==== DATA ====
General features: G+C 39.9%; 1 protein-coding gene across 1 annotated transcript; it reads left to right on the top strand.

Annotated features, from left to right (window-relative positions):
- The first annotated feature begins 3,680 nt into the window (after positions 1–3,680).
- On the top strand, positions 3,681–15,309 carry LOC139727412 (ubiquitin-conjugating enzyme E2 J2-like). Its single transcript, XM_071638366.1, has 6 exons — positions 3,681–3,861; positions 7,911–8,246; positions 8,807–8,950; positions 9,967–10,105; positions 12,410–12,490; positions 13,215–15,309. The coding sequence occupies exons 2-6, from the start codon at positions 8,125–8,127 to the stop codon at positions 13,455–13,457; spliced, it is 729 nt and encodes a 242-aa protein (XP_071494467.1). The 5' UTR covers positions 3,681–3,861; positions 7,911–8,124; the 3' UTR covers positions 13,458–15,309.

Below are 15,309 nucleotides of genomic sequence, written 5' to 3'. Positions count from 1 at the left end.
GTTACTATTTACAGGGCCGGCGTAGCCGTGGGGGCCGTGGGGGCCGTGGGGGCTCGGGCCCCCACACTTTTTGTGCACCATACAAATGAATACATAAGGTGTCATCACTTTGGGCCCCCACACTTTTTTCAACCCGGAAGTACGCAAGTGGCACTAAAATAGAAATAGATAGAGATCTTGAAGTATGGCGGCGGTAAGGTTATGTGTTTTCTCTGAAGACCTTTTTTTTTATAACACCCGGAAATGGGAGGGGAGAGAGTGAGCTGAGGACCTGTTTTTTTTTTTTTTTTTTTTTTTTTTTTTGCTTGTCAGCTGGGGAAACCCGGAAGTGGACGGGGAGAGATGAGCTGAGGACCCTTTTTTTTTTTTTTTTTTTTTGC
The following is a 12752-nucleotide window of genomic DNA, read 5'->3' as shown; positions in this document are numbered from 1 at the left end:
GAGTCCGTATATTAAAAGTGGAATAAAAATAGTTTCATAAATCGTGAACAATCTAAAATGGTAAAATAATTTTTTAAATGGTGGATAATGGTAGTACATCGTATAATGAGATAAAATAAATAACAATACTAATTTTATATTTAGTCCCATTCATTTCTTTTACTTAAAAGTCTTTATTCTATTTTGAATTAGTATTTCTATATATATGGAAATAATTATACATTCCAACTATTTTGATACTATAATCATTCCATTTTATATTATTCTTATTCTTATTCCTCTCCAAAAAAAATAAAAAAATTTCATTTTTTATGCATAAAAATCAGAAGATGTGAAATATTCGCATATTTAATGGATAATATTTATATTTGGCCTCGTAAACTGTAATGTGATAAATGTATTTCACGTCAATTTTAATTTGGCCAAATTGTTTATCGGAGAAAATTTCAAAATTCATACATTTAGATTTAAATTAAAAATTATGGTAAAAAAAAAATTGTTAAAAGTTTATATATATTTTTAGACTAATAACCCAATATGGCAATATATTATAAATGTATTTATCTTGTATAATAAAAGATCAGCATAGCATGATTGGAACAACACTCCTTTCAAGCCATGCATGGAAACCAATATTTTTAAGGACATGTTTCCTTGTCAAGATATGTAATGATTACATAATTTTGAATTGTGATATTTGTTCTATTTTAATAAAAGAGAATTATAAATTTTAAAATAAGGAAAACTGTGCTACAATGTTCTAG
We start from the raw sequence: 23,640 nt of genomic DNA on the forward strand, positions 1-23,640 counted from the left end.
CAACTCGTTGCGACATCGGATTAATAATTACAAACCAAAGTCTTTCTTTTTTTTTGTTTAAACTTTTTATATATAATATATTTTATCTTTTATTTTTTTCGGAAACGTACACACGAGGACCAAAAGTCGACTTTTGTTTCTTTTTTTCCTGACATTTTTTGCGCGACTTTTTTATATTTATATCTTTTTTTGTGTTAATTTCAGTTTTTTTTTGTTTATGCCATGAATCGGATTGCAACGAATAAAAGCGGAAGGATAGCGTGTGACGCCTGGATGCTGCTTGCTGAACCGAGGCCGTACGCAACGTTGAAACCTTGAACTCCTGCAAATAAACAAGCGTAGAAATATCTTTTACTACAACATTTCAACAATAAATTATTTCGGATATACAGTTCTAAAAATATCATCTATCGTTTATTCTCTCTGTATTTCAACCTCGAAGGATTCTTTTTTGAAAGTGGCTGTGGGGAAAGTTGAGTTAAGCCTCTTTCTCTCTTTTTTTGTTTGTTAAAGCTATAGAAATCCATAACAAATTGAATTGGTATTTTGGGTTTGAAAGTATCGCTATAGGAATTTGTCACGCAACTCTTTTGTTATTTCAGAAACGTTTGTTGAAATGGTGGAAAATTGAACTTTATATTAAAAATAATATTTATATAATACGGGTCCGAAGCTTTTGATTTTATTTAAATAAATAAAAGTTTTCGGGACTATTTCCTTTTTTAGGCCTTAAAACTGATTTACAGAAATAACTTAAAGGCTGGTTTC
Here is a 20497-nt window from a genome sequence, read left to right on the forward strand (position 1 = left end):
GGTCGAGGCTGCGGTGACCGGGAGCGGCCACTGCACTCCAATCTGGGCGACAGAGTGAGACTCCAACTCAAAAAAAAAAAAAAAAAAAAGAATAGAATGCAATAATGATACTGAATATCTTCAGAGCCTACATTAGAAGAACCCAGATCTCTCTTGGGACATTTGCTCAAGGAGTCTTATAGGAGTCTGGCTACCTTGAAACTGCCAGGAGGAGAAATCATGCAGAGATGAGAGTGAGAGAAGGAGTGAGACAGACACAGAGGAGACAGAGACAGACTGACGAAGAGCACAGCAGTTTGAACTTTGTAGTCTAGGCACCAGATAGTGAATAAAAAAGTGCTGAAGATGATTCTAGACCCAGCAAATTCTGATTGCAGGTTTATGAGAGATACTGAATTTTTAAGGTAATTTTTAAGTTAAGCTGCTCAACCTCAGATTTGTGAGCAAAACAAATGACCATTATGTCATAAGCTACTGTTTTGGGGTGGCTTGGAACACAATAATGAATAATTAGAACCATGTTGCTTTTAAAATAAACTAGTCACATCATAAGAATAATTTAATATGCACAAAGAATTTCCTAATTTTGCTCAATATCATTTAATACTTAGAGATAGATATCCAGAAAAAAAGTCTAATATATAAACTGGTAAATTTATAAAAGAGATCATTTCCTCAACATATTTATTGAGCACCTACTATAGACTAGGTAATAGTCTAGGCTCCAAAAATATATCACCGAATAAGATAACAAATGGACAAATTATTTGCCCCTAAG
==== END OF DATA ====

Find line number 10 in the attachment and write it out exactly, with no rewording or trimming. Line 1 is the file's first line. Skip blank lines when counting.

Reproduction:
CAACTCGTTGCGACATCGGATTAATAATTACAAACCAAAGTCTTTCTTTTTTTTTGTTTAAACTTTTTATATATAATATATTTTATCTTTTATTTTTTTCGGAAACGTACACACGAGGACCAAAAGTCGACTTTTGTTTCTTTTTTTCCTGACATTTTTTGCGCGACTTTTTTATATTTATATCTTTTTTTGTGTTAATTTCAGTTTTTTTTTGTTTATGCCATGAATCGGATTGCAACGAATAAAAGCGGAAGGATAGCGTGTGACGCCTGGATGCTGCTTGCTGAACCGAGGCCGTACGCAACGTTGAAACCTTGAACTCCTGCAAATAAACAAGCGTAGAAATATCTTTTACTACAACATTTCAACAATAAATTATTTCGGATATACAGTTCTAAAAATATCATCTATCGTTTATTCTCTCTGTATTTCAACCTCGAAGGATTCTTTTTTGAAAGTGGCTGTGGGGAAAGTTGAGTTAAGCCTCTTTCTCTCTTTTTTTGTTTGTTAAAGCTATAGAAATCCATAACAAATTGAATTGGTATTTTGGGTTTGAAAGTATCGCTATAGGAATTTGTCACGCAACTCTTTTGTTATTTCAGAAACGTTTGTTGAAATGGTGGAAAATTGAACTTTATATTAAAAATAATATTTATATAATACGGGTCCGAAGCTTTTGATTTTATTTAAATAAATAAAAGTTTTCGGGACTATTTCCTTTTTTAGGCCTTAAAACTGATTTACAGAAATAACTTAAAGGCTGGTTTC